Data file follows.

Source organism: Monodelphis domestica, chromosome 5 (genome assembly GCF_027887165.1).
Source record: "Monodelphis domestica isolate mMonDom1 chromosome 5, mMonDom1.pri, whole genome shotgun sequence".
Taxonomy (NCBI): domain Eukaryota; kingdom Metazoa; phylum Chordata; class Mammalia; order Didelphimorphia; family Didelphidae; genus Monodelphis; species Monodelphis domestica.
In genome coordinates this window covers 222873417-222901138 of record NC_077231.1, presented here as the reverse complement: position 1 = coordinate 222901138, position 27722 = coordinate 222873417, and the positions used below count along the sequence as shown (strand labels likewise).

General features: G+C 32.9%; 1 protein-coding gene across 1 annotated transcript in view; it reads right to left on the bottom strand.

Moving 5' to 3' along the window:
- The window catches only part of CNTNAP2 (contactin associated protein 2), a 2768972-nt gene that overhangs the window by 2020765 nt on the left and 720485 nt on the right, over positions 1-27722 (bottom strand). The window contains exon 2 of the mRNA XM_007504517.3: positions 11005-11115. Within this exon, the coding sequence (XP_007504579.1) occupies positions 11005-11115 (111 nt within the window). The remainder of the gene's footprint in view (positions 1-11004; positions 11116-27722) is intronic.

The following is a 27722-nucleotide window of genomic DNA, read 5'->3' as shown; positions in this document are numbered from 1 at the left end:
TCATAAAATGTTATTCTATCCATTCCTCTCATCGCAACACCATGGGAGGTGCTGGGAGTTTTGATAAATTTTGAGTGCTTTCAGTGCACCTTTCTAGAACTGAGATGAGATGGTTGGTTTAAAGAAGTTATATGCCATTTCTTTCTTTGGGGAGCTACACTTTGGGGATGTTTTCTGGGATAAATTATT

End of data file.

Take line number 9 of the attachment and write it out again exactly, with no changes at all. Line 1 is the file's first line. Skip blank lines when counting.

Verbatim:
TCATAAAATGTTATTCTATCCATTCCTCTCATCGCAACACCATGGGAGGTGCTGGGAGTTTTGATAAATTTTGAGTGCTTTCAGTGCACCTTTCTAGAACTGAGATGAGATGGTTGGTTTAAAGAAGTTATATGCCATTTCTTTCTTTGGGGAGCTACACTTTGGGGATGTTTTCTGGGATAAATTATT